Topic 1: The Grave by Katherine Anne Porter


The Grave by Katherine Anne PorterThe book revolves around two characters, Miranda a nine-year-old girl and her twelve-year-old brother Paul. However, the book ends with an older Miranda who is reliving her memories. At the same time, the book later introduces the character of her dead grandmother and grandfather. Additionally, the book illustrates Miranda’s father Harry and her older sister Maria. Further, there is a blanket reference to the family’s neighbors.

Miranda as a main character is bold and well-informed. Ideally, she is well aware of her family’s wealthy past and their present difficulties. Unfortunately, we realize that she lacks a mother and grandmother to offer her guidance on women Behavior. As a result, her father dresses her in boys clothes. In spite of her personality, Miranda is very innocent. On the other hand, Paul is found to be laid-back and tactical.

For instance, his insistence on taking his time to aim at his target and the precision with which he executes it affirms his skills. Additionally, he can be said to be responsible judging by the fact that he was out taking care of his younger sister. Furthermore, he is firm as evident in his tone to Miranda insisting that she should not tell his father of the unfortunate incidence with the rabbit.


Ideally, the book is set in the farm belonging to Miranda’s grandmother. Basically, this is where she and her family lived. Essentially, we are informed that the present locale where the story is based is in Texas. Noteworthy, Louisiana which was the previous abode for grandmother and Kentucky where other members of her family lived are mentioned. Moreover, we are told that the year is 1903.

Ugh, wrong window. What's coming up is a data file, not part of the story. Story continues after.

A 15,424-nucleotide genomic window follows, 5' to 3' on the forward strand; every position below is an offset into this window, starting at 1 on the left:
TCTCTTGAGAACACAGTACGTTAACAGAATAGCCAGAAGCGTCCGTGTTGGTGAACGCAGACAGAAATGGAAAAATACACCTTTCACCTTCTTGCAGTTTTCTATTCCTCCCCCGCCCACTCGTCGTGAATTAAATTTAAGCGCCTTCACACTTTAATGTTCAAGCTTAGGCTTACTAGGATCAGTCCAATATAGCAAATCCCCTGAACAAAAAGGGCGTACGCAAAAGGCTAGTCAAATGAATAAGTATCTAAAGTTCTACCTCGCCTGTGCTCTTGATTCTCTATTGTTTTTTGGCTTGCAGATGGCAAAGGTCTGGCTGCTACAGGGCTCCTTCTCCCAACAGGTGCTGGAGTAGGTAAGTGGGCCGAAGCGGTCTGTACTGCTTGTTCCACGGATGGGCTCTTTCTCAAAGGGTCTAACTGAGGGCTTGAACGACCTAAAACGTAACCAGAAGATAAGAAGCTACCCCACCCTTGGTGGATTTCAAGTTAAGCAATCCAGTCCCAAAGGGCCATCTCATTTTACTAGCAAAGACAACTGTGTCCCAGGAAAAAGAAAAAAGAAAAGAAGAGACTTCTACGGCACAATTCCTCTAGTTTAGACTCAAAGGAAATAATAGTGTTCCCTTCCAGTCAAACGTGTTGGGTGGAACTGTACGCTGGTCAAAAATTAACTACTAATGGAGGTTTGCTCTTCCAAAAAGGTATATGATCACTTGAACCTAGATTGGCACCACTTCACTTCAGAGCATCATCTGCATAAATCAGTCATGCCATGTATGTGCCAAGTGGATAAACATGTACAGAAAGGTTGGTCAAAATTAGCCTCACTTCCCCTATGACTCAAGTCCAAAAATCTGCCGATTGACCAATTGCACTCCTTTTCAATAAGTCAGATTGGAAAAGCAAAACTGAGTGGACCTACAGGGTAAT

Accordingly, we are left to imagine what time of the year it was as there is no concrete indication of any festivities. Additionally, we are informed of a terrain of trees, roses, and grass. On the other hand, the slightest clue depicting a calm weather was the fact that the duo was outdoors where they spent some considerable time. Similarly, the story is set in a traditional setting since Miranda was taunted for been dressed as a boy. Additionally, her father was castigated for allowing a girl to go outside and carry on ‘boy activities’ like horseback riding and hunting.


Initially, the story starts off with the highlighting of Miranda’s grandmother habit of carrying her late husband’s remains wherever she relocated. Notably, the story details of two such incidences. Conveniently, this sets the scene for the introduction of other characters and the explanation of their relationship. Further, the focus shifts to where we meet Miranda and Paul out on a hunting escapade.